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Prospect Retro: Brooks Kieschnick

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Prospect Retro: Brooks Kieschnick

The Chicago Cubs drafted University of Texas star Brooks Kieschnick in the first round in 1993, 10th overall. A successful two-way player for the Longhorns, he became a full-time outfielder for the Cubs. He hit .341/.388/.495 in a 25-game Double-A trial after signing, excellent performance coming right out of college, and was expected to advance quickly. I'd give a similar player a Grade B+ nowadays at a minimum. He wasn't the toolsiest guy in the world, but he could hit and he worked hard.

Returned to Double-A in '94, Kieschnick had an OK but not spectacular season: .282/.332/.438 with 14 homers. Eddie Epstein gave him a Grade C in the 1995 Minor League Scouting Notebook. I remember thinking that this was too low; I thought Grade B would be more appropriate given his college performance and overall pedigree. Scouts complained that he had problems handling inside pitches.

Promoted to Triple-A in '95, Kieschnick had a solid year, hitting .295/.370/.495 for Iowa with 23 homers and 58 walks. I saw him play several times and the inside pitch problem didn't look important to me. He hit just .224 against lefties though and there was concern that he might end up as a platoon player in the long run. I gave him a Grade B and projected that he would be a good hitter but not a star.

Rather than give Kieschnick a shot at a job in '96, the Cubs signed Luis Gonzalez as a free agent and sent Kieschnick back to Iowa. Frustrated, Kieschnick began trying to hit the ball for power more aggressively. . .he tried to pull the ball more. It backfired, as he hit just .259/.315/.431 for Iowa with a deterioration in plate discipline and a higher strikeout rate. Ironically, he hit great in a brief trial with the Cubs: .345/.406/.517 in 25 games. I wrote that "there isn't anything wrong with Kieschnick that a regular job or a change of scenery won't cure" but lowered his rating to Grade B- since he was now 24.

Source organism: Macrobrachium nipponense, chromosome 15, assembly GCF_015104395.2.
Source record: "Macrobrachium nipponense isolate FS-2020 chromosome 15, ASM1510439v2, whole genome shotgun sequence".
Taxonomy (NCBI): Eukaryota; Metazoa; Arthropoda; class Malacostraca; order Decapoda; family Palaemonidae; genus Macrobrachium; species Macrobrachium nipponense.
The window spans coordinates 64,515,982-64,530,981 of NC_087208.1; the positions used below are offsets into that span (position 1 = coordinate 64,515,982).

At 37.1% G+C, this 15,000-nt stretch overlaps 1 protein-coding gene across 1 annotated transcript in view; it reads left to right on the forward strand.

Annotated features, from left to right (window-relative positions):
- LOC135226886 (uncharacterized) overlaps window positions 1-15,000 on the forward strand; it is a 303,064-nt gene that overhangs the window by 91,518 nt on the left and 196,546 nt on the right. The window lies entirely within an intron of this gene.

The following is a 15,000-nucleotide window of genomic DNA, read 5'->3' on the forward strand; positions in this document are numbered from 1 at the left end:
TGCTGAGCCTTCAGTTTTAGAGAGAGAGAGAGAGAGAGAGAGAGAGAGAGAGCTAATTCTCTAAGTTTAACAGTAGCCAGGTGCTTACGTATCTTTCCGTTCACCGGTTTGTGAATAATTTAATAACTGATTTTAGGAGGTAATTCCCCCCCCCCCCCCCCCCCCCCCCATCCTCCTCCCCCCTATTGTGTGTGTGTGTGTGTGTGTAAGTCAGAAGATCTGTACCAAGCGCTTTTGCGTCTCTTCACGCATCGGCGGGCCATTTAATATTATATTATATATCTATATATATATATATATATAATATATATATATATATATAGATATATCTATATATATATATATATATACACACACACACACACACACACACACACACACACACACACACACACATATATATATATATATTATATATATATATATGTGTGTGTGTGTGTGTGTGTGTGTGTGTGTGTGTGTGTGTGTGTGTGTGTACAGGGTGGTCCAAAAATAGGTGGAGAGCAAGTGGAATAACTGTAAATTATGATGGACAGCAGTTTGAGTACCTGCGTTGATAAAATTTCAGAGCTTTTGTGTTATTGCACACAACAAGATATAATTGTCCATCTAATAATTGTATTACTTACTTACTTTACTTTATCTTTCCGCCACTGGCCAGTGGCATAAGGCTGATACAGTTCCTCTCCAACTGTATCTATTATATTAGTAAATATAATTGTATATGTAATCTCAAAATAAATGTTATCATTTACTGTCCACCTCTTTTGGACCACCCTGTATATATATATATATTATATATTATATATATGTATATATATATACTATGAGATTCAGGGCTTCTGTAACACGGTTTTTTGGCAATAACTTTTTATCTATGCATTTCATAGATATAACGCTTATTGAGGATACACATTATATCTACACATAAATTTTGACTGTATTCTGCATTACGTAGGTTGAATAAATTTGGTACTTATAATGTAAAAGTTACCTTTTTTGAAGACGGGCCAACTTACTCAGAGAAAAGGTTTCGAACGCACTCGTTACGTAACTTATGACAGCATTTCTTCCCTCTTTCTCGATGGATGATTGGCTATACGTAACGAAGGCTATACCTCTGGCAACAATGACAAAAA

Sent back to Iowa for a third time in 1997, he continued to be overly power conscious, hitting .258/.323/.492...he hit 21 homers in 97 games, but he wasn't as willing to take the ball to the opposite field as he'd been earlier in his career and was clearly trying to hit homers if you watched him play, hurting his OBP and batting average. He got into 39 games for the Cubs and hit just .200/.294/.356. I lowered his grade to C+; he was selected by the Devil Rays in the expansion draft.

Kieschnick got hurt in 1998 and didn't play in the majors, getting into just 38 minor league games on rehab assignment and falling out of Tampa's plans. He then began a trek through Triple-A in the Angels, Reds, Rockies and White Sox systems 1999 through 2002, showing good power in Triple-A but struggling with nagging and poorly-timed injuries. He was used as a pinch-hitter by the Rockies in 2001 and hit just .238, but with a .548 SLG in 35 games.

Realizing that he was now typecast as a "minor league slugger," Kieschnick converted to mound work in 2002 and did well, posting a 2.59 ERA in 25 games for Triple-A Charlotte. He was a fairly effective middle reliever for the Brewers in '03 and '04, before slipping back into the minors in '05 and out of baseball in '06.

In the minors, Kieschnick hit .278/.338/.491 in his career. Although considered a "failed first rounder" by most, in the majors he hit .248/.315/.444 with 16 homers in 306 at-bats...that's a 30-homer pace in a full season of play. There is little doubt in my mind that if he had been given a fair chance to play that he would have been a useful major league hitter, not a star, but someone who could be a useful platoon outfielder/first base type. In an alternate universe somewhere, the Cubs let him play in '96 and '97 and he ended up having a decent career.